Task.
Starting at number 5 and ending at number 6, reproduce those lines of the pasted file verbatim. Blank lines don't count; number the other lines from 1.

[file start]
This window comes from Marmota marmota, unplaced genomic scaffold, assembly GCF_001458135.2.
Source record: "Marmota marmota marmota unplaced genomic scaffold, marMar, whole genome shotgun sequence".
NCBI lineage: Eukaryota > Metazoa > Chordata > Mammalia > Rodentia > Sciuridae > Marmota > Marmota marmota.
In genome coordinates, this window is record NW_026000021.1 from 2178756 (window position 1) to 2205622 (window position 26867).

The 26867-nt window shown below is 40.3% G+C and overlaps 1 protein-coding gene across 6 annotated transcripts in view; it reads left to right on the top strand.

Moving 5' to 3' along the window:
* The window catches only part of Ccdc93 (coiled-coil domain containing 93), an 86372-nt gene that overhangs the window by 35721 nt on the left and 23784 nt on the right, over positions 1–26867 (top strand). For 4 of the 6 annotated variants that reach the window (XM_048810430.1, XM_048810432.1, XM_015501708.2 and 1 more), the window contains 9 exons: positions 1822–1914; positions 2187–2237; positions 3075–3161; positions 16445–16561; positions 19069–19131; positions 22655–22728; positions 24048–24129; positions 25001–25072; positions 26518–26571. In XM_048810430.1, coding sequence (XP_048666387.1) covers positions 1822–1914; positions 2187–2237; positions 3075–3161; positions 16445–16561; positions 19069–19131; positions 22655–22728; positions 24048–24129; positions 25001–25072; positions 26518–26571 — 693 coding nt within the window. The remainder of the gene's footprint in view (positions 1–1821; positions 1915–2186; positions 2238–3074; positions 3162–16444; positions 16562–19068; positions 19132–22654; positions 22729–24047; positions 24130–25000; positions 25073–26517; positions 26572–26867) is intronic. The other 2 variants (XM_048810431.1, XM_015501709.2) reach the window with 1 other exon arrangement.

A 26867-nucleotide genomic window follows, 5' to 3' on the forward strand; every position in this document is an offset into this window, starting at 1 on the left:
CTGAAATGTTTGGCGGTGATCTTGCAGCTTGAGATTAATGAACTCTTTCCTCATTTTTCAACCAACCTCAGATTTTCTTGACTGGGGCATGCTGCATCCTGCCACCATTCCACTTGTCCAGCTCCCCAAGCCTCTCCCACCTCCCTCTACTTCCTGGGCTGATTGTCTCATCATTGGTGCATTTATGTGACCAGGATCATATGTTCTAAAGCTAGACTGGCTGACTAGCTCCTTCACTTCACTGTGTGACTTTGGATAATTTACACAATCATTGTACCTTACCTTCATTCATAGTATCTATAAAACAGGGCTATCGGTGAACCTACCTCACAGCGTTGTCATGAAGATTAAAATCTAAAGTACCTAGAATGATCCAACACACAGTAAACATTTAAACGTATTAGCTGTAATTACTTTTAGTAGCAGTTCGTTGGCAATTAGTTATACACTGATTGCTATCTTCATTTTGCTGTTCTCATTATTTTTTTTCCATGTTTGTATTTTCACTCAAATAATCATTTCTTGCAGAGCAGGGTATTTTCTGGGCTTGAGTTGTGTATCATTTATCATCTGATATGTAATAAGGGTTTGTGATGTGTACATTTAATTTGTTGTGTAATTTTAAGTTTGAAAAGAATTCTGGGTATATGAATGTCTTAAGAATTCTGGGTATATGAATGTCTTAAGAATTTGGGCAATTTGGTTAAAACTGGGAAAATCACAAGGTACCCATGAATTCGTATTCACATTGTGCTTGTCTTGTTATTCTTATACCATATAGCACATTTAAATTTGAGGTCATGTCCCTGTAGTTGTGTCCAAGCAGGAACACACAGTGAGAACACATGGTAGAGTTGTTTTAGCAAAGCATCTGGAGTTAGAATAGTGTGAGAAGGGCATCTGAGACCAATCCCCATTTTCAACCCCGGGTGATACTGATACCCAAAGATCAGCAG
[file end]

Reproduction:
The 26867-nt window shown below is 40.3% G+C and overlaps 1 protein-coding gene across 6 annotated transcripts in view; it reads left to right on the top strand.

Moving 5' to 3' along the window: